A long-running dispute over whether to erect street barricades in a large neighborhood near Bailey's Crossroads was settled last week: The barricades are going up.

The Alexandria City Council voted 5-4 last week to erect temporary street barricades on two main roads in Dowden Terrace, a subdivision of more than 400 homes divided by the Fairfax County-Alexandria line. The vote came after months of squabbling between neighborhood factions that opposed and supported the structures.

The council go-ahead came only six weeks after it voted not to erect them until the city received answers from the state about funds needed to build a $1 million connecting road, expected to relieve alleged through traffic from Fairfax County in Dowden Terrace.

The answer from the Virginia Department of Highways and Transportation came quickly. In a letter to Alexandria Mayor Frank E. Mann last week, VDH&T Commissioner John E. Harwood wrote, "I am not optimistic that we will be able to put this project under construction in the near future."

Residents on main roads in Dowden Terrace have claimed that through traffic in the neighborhood has become a nuisance. They say the problem started when Fairfax County connected a road called Lacy Boulevard to Dowden Terrace. They contend that the road is used as a through route from Columbia Pike to Seminary Road for Fairfax County commuters who want to avoid the congested Bailey's Crossroads interchange.

Other residents who live further inside the subdivision, and who will have to travel a more circuitous route to their homes when the barricades go up, say the barricades are an impediment to emergency vehicles and force residents to use less safe streets in the subdivision. They say there is no traffic problem in the neighborhood.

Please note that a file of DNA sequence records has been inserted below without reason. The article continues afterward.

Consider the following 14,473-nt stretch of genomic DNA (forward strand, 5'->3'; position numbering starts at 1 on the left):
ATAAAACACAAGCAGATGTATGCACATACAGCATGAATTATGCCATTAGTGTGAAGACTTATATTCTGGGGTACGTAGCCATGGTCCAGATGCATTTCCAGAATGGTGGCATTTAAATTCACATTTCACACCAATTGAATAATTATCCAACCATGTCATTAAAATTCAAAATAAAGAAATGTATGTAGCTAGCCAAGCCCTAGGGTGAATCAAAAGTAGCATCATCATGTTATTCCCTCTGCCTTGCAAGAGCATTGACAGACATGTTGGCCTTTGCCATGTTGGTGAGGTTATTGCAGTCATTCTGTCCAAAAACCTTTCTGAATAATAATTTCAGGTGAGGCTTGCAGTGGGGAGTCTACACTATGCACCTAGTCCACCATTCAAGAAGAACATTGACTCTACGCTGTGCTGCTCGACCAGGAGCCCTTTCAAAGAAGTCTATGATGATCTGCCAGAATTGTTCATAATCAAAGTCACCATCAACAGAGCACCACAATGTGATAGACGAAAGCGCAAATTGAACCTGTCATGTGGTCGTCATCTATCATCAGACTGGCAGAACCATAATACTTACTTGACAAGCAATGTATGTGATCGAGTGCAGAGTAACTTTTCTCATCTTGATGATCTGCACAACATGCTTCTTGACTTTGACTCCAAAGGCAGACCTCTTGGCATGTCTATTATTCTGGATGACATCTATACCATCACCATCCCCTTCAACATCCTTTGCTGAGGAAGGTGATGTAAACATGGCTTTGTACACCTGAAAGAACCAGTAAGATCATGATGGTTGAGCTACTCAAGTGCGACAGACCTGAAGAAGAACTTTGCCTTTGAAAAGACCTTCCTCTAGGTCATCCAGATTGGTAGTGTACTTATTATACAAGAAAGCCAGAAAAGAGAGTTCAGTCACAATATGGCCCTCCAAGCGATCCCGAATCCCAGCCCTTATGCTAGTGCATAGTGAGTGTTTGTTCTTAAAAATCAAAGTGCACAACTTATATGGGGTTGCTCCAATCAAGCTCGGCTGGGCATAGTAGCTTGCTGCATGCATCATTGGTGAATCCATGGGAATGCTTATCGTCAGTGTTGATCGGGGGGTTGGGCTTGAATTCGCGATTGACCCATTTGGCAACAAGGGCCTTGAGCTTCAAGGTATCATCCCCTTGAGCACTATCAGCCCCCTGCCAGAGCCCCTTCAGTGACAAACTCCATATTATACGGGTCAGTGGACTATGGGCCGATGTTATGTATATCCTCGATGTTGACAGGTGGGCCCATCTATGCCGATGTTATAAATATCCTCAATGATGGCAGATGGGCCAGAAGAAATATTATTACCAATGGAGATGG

The Alexandria police and fire departments are opposed to any obstruction of neighborhood streets, since response time in emergencies would be lengthened.

The barricades, which probably will be chain link gates that can be unlocked by the fire department or cut with bolt cutters, will be placed on Lacy Boulevard at the city-county line and at Dawes Avenue and N. Stevens Street, within a few yards of the line, by the end of next week, said city traffic director Charles Kenyon.

"I'm still convinced the barricades are part of a Berlin Wall syndrome between the county and the city," said Oswald Tolley, a Dowden Terrace resident opposed to the barricades. "And I'm not sure how legal it is to have county roads run up against these things once they cross the line."

He said the Dowden Terrace Civic Association is considering ways to have the state investigate the propriety of the barricades.

Fairfax County Supervisor Alan I. Magazine (D-Mason), who has fought against the barricades, predicted that their presence "will probably cause some interjursidictional problems."

"First, Alexandria had problems with Fairfax County traffic coming across its southern end, now they have trouble with traffic coming across the northern end," Magazine said. "Well, it's unrealistic to expect some county commuters not to cross Alexandria on their way to the District. I'm very upset about the city's action."

Dowden Terrace residents on both sides of the issue and county and city officials all had hoped to solve the problem through construction of another connecting road, called Moncur Avenue, around Bailey's Crossroad within a year and a half.

But Harwood's letter said construction of the Bailey's Crossroads interchange is already carrying a $1 million deficit and that construction of Moncure Avenue would have to wait, unless its $1-million construction cost could be reduced.